Analysis: How COVID-19 impacts seniors, athletes


Ryan Stanley

Over the weekend, seniors received their cap and gowns. However, the graduation the class of 2020 imagined may not come to fruition. In the attached analysis piece, assistant editor and columnist Ryan Stanley examines the implications of COVID-19 delays and postponements on the school's athletes.

Reading Time: 3 minutes


I was supposed to walk across the turf of Children’s Health Stadium on Tuesday, Mar. 17, for senior night. I was supposed to buy a suit and party at prom with my friends. I was supposed to walk a stage at The Star on May 23 and shake Principal John Burdett’s hand. Now I’m not so sure no one is sure. But I know one thing, the senior year all of us imaged is not going to happen.

For the athlete or anyone who participates in University Interscholastic League activities such as academics, the impact is even greater. Right now all unfinished athletic contests stand postponed, including these: soccer, tennis, golf, track and field, softball, and baseball. The UIL also reported it’s working on rescheduling all state-level competitions that did not complete seasons. But, staying fit and ready for the uncertain season has become a challenge no one expected to face.

“This season was going to be one to remember, starting off the year 11-2, beating high-level competition really put a damper in the mojo we’ve had in the early going of this season,” senior baseball player Cade Ferguson said. “It has messed with all of our weekly routines getting in lifts, throwing and practice.”

For senior track athlete Natalie Cawley, who tore her ACL, meniscus, FCL and had a bone contusion a week before her first meet junior year, this season was supposed to be her comeback. Cawley does long and triple jump and said she didn’t imagine her track career, which she started in third grade, to end so suddenly.

“I wanted to reach my short- and long-term goals like proving myself that although I had a pretty bad injury, I could still go back to doing what I loved,” Cawley said. “Right before the season, I had a really bad mental block and couldn’t jump into the pit without overthinking it. Although we did have a couple of meets before quarantine, and I did overcome that fear, I still wanted to prove to myself that I could go jump, beat my PRs and reach my goals that I had before my knee injuries.”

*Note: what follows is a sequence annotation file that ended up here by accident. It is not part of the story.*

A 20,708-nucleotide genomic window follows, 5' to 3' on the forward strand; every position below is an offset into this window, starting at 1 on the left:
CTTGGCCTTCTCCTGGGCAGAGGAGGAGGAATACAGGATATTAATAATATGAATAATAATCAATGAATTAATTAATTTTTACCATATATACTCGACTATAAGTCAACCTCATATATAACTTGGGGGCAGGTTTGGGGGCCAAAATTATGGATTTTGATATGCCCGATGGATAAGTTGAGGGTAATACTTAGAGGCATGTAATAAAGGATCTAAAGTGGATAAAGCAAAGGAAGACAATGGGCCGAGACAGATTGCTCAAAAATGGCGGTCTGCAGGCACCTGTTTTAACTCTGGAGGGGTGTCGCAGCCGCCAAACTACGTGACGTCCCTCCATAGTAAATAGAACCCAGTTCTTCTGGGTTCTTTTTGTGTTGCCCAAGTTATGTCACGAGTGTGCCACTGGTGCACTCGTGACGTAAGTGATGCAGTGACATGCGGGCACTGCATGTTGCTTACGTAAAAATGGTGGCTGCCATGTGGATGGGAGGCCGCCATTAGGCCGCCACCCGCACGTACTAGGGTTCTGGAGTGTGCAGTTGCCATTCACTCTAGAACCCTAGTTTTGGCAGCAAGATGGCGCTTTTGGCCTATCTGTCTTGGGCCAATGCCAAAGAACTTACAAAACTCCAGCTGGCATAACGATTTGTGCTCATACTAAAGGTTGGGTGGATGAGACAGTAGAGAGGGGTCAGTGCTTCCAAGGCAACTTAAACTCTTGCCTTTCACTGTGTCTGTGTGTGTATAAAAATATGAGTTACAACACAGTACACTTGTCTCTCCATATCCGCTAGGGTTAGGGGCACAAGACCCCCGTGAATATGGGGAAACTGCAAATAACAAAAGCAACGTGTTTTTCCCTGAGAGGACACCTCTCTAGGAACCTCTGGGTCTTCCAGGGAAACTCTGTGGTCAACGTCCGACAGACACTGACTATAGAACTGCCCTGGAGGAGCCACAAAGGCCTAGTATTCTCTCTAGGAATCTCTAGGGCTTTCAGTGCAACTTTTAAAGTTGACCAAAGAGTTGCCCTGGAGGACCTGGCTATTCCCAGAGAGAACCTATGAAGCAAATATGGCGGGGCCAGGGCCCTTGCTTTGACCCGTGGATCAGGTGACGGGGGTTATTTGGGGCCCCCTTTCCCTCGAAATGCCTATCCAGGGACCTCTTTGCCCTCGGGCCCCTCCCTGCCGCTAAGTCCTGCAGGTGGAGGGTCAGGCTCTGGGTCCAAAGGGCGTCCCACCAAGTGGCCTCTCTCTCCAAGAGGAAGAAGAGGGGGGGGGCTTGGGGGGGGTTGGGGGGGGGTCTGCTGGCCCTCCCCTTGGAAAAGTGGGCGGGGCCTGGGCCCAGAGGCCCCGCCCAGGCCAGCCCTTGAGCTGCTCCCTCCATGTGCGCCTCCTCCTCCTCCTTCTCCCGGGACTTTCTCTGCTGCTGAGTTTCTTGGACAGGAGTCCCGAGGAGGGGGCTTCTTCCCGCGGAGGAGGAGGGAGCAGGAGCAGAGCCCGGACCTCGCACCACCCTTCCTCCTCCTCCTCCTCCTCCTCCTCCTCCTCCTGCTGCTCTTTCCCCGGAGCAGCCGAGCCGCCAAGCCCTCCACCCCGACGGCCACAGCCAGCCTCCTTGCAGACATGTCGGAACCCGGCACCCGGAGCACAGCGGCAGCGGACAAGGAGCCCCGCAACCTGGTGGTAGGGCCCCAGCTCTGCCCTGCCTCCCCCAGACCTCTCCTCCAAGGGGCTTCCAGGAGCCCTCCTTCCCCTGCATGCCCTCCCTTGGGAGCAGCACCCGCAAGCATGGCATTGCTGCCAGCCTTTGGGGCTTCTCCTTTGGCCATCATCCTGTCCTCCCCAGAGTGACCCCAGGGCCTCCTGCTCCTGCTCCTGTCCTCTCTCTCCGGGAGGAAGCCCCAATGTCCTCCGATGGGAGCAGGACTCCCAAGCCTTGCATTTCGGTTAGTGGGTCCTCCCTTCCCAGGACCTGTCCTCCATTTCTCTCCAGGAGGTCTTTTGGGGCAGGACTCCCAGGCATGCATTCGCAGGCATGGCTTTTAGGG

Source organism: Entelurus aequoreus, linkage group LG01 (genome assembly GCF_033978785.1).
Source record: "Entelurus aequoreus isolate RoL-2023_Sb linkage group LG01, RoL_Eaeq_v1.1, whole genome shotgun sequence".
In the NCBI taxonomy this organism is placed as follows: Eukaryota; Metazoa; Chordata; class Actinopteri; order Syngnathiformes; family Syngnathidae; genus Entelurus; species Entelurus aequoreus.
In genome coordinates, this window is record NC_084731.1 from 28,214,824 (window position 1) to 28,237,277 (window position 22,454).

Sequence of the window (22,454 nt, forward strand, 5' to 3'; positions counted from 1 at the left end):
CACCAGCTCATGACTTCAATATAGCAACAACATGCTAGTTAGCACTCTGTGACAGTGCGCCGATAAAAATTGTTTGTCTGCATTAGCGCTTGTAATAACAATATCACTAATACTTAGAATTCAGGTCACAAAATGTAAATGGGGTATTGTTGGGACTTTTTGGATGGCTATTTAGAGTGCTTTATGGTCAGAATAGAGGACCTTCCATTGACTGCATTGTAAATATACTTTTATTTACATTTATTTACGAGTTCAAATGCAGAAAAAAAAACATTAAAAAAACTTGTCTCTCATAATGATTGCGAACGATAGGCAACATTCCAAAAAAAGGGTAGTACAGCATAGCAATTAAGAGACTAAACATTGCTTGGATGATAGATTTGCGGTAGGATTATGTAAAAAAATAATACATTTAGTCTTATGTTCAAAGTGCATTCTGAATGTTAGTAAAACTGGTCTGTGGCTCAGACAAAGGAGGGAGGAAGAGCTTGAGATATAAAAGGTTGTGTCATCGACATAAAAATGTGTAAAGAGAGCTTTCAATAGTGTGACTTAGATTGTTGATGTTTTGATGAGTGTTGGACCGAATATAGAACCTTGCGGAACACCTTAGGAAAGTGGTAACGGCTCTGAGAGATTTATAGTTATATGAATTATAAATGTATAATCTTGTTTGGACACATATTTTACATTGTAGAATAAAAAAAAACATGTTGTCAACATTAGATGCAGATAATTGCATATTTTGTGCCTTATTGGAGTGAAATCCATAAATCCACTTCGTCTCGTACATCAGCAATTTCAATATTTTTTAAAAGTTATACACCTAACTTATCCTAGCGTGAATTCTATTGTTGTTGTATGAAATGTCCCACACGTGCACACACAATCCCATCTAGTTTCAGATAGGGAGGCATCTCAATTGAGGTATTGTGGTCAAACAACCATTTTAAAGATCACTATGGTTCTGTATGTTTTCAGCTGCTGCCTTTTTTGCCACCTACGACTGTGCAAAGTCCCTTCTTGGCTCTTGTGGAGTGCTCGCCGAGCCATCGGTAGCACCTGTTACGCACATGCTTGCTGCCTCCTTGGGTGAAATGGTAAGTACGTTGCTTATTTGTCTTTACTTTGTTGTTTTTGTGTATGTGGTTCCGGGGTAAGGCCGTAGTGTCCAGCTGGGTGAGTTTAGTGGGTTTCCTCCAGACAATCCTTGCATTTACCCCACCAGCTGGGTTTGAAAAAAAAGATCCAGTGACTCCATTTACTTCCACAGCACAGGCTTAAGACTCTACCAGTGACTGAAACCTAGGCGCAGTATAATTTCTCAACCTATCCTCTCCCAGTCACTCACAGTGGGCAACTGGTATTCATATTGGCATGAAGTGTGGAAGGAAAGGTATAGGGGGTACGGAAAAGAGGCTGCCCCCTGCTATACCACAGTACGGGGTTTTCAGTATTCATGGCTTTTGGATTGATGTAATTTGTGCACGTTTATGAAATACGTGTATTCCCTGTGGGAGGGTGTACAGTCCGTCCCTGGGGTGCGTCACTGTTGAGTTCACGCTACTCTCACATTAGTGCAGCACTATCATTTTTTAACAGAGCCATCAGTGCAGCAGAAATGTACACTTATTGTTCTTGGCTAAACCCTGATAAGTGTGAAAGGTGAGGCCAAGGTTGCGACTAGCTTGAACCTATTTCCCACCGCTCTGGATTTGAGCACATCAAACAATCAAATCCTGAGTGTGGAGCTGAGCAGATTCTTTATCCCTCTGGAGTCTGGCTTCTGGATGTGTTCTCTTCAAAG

Going into spring break, boys soccer was on a seven-game undefeated streak with two games left before playoffs. Now, the team waits for updates about the season and does their best to stay fit.

“With UIL explaining our season has only been delayed not canceled, I am doing everything I can to stay in shape,” senior soccer player Nathan Smith said. “I workout each day on the soccer ball and off. Running and weights have become an almost everyday routine.”

Tennis, golf, softball, baseball and track-and-field athletes face a similar challenge to stay fit. Coaches help by sending workouts for athletes to complete and teammates continue to motivate each other.

“We get in as much as we can with what we’ve got,” Ferguson said. “We hold ourselves accountable through workouts we send to one another, and we continue to try our best to stay connected and motivate one another through this tough time.”

For these senior athletes, the impact of COVID-19 extends off the field. The memories and senior activities they envisioned may no longer be a reality.

“I was prepared to say goodbye to all of my friends, coaches, and teachers at the end of the year, but I definitely wasn’t prepared for it to end so suddenly,” Cawley said. “I’ve been trying to keep a positive mindset about it and that everything happens for a reason, so it might not seem like it now, but there will be good that comes from this experience.”

With social distancing efforts in place, visiting friends as we used to is no longer an option. This is hard to accept, especially for seniors who look forward to this time of year to celebrate their achievements and spend time with friends something they won’t be able to do as much after this year because of college.

“I miss everyone and everything about high school,” Ferguson said. “This semester was going to be one to look forward to, but that’s just how life goes sometimes. I continue to stay positive and hopeful that we will return to PHS and finish off a memorable year.”